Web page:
RecordEd Arts, an original podcast series hosted by Michael Lipset for Spotify, Soundtrap and 4 Learning, highlights the stories behind the significant work of teachers bridging the gap between education and audio recording. Lipset, the Director of Social Impact at 4 Learning, is the ideal host for such a series. Through his expertise as a Ph.D. in hip-hop-based school change from McGill University and an Ed.M. from the Harvard Graduate School of Education, Lipset understands the nuances of recording arts and the motivations of those working to affect change in classrooms, after-school arts programs, school counseling programs, and juvenile detention centers.
Each episode tells a distinct story about the recording arts in education followed by a closing segment presented by Jostin Grimes, a Soundtrap Education Specialist, with strategies to apply the lessons learned in the episode. The first season of RecordEd Arts highlights culturally sustaining pedagogy, school counseling, projects with young people facing incarceration, and many more interesting efforts.
To better understand the inspiration behind the RecordEd Arts series, host Lipset shared his thoughts with us in the following Q&A.
Q&A with Michael Lipset, host of RecordEd Arts
Q: What inspires you to tell the kind of stories you get to highlight on RecordEd Arts?
Michael: I’ve been a recording artist since age 13, but embraced the role of educator for much longer than that. Through the years, I’ve witnessed how much young people teach adults and one another quite naturally and instinctively. Learning and teaching go hand in hand. Having the opportunity to tell stories at the intersection of the recording arts and education allows me to explore a wide array of topics close to my heart and my experiences.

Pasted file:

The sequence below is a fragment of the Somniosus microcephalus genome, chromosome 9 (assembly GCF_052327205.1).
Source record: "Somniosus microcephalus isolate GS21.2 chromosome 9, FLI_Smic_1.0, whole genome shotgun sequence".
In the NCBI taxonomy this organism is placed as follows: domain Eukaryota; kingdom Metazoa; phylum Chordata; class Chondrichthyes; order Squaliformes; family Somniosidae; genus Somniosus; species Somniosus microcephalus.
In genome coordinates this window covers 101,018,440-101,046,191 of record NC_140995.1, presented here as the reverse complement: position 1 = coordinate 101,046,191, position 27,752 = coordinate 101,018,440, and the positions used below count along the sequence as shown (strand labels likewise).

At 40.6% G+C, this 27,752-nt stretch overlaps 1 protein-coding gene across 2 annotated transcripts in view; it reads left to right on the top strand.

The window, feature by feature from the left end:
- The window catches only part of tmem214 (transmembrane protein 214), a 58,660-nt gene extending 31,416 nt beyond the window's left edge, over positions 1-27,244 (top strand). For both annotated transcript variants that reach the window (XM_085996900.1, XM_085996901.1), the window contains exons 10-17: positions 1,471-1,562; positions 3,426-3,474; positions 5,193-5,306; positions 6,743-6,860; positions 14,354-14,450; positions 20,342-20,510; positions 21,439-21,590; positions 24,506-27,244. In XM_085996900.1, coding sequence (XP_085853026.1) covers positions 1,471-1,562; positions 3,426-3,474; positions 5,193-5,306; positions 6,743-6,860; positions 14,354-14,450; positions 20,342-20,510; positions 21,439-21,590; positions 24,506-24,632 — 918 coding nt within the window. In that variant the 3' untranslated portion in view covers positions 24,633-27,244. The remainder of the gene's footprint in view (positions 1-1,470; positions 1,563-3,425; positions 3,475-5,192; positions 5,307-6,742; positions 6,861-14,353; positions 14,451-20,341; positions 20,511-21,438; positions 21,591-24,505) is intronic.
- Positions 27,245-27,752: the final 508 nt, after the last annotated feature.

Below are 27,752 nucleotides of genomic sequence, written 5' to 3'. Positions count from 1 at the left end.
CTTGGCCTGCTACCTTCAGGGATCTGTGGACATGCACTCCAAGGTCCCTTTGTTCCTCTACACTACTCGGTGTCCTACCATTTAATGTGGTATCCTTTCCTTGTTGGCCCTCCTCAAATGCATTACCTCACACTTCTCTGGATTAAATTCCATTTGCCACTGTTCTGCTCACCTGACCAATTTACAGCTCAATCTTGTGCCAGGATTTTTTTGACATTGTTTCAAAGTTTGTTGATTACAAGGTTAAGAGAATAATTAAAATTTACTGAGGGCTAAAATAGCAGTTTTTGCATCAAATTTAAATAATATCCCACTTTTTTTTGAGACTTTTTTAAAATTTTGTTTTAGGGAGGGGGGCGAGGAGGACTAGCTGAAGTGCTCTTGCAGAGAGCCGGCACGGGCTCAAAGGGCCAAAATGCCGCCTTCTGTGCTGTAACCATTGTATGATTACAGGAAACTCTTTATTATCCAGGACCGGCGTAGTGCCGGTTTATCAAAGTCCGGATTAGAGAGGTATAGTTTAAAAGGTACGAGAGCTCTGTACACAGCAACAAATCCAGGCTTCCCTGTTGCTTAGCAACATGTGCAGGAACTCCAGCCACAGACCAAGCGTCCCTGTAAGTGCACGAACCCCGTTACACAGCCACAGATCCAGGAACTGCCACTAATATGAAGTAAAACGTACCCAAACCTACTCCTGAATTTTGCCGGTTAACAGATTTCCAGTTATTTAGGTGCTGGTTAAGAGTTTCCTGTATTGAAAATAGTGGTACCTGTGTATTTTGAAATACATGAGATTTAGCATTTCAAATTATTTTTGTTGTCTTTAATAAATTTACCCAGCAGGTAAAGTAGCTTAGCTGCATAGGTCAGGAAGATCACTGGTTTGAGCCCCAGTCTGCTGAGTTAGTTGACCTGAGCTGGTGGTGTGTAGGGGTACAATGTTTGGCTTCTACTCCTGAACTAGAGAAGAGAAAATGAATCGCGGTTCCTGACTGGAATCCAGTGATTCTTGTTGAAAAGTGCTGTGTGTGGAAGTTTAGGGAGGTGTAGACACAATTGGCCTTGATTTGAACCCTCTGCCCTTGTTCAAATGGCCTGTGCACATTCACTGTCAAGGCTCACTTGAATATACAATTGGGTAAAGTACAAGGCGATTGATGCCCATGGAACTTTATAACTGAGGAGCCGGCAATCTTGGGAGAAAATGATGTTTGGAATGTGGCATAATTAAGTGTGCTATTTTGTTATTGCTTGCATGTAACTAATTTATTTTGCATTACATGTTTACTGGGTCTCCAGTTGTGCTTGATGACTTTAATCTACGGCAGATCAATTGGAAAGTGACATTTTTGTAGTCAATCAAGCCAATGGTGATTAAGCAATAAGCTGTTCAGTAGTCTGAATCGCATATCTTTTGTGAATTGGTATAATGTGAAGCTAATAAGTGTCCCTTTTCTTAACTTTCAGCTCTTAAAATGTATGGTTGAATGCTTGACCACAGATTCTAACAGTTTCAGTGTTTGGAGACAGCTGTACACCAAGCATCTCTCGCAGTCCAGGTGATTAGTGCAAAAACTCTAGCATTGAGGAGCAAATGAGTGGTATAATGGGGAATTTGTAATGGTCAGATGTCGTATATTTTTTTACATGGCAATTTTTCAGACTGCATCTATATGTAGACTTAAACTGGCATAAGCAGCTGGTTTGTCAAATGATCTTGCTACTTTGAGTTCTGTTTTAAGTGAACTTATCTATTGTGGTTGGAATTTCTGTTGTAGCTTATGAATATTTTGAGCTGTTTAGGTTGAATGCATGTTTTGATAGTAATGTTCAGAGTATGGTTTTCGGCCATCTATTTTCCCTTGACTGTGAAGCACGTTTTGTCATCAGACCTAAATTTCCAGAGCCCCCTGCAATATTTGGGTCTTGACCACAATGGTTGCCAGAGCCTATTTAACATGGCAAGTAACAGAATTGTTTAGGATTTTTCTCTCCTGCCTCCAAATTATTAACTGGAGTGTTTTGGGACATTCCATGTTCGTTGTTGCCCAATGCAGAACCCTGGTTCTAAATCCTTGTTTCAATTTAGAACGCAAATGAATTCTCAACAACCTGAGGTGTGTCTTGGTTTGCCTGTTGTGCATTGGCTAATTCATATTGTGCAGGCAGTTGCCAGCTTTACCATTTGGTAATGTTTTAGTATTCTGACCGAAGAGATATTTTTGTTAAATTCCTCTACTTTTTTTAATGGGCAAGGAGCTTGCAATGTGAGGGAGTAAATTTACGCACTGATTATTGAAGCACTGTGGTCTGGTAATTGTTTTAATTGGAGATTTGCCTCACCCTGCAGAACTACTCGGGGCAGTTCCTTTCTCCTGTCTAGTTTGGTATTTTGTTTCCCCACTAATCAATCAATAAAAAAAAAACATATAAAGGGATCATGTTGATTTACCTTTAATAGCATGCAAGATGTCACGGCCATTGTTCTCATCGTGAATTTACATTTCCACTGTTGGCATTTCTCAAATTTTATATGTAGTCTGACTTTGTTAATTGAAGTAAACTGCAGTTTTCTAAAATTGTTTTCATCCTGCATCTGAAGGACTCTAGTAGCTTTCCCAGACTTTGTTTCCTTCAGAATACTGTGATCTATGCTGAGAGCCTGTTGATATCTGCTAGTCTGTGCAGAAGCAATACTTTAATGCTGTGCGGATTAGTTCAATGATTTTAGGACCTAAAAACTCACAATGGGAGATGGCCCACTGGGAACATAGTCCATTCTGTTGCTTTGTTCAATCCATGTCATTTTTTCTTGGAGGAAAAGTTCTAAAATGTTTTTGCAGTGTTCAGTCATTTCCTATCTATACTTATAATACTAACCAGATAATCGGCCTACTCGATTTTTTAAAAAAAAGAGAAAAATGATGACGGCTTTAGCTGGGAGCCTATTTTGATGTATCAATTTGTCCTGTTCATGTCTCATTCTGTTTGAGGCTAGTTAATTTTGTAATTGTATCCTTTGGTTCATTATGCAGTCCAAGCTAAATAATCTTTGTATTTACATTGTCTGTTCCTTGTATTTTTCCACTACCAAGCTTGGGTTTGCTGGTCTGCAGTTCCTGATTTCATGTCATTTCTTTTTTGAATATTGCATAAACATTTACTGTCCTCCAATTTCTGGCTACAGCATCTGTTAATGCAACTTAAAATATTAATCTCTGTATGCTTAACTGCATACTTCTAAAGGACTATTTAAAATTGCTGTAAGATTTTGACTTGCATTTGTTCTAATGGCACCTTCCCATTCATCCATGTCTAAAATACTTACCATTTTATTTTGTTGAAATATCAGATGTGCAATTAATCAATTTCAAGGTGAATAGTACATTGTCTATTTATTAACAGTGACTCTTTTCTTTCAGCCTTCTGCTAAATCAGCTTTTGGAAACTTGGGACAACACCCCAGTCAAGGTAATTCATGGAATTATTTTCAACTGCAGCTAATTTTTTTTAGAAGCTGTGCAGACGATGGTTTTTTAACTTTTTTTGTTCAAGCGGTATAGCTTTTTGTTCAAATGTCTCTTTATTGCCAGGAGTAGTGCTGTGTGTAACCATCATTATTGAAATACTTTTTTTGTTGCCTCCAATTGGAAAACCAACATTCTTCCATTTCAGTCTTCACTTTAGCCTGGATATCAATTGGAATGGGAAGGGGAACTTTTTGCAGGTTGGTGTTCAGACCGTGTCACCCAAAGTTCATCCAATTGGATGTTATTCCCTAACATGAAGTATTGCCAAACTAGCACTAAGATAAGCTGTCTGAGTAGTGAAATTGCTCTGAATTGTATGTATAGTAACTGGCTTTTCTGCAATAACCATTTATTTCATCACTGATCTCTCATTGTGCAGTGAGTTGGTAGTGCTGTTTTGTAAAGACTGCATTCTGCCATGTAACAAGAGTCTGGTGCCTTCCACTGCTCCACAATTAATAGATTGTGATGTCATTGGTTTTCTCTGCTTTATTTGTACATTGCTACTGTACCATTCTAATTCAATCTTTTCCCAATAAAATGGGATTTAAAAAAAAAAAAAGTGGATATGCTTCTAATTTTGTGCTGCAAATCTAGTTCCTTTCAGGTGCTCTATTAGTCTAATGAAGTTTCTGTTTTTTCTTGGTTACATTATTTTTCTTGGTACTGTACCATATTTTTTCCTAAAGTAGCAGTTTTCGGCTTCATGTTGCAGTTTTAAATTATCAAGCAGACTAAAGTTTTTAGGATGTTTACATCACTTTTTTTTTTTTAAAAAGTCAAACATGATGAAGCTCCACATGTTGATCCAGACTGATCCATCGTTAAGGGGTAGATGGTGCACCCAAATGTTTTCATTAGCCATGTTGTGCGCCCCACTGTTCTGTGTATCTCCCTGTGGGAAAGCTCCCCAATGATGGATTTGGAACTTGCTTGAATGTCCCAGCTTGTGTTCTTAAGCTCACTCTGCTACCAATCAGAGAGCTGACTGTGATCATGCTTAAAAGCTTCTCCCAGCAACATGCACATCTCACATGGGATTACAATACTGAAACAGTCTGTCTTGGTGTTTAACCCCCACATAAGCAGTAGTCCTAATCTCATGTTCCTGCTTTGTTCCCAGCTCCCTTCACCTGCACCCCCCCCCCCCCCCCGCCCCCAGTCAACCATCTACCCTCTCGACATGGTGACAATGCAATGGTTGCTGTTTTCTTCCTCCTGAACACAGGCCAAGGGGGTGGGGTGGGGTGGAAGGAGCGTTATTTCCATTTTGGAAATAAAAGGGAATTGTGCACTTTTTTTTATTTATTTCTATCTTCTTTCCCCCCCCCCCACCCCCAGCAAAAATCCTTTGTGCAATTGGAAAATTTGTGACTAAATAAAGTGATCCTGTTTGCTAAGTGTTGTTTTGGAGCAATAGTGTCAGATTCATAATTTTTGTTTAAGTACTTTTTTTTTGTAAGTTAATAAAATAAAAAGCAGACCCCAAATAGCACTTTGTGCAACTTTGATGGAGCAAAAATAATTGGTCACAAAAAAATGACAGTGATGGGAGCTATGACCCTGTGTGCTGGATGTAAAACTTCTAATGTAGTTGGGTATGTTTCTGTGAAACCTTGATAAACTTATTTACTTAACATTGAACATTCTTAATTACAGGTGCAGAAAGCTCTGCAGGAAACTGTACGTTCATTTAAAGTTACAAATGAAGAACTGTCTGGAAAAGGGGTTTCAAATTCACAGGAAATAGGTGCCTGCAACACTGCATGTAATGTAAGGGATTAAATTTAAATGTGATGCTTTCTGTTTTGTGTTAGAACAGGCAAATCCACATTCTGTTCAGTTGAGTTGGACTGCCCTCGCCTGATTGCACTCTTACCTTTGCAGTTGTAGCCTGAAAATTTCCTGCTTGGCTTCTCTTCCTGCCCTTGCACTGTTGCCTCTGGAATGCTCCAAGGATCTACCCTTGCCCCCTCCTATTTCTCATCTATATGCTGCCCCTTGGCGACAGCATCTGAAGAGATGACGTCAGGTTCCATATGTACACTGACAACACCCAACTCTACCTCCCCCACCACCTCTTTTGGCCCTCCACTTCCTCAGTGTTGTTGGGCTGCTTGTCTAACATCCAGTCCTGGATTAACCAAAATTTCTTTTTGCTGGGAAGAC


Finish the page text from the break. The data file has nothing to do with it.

I believe in the educational power of the recording arts. I studied it deeply while completing a doctoral dissertation on Hip-Hop-based school change. I’ve built my career in this space not only because it’s what I’m most interested in, but I see the potential of the recording arts in education as a form of equity and social justice.
Providing young people the chance to tell their stories in their own voices, particularly through music, empowers them while adding ever greater levels of self-awareness. Supporting youth in the creation of art that represents the world they wish to see fosters hope. In my eyes, it represents step one toward a more socially just, equitable planet. Hip-hop is a form of youth culture with roots in social justice that allows them to be seen and heard for their own unique talents and interests. Schools should do more to recognize the importance of this voice if they truly seek to honor the full humanity of their students.
Q: Was there anything you found surprising while working on the series ― or that listeners may find surprising as they tune in?
Michael: I’ve really been surprised by the incredible depth of each episode. It’s more than I could have even imagined before going into the production of the interviews. Each episode teaches me something new, shifting my plans as each story unfolds. It also allows me to add knowledge to my preparation for upcoming episodes.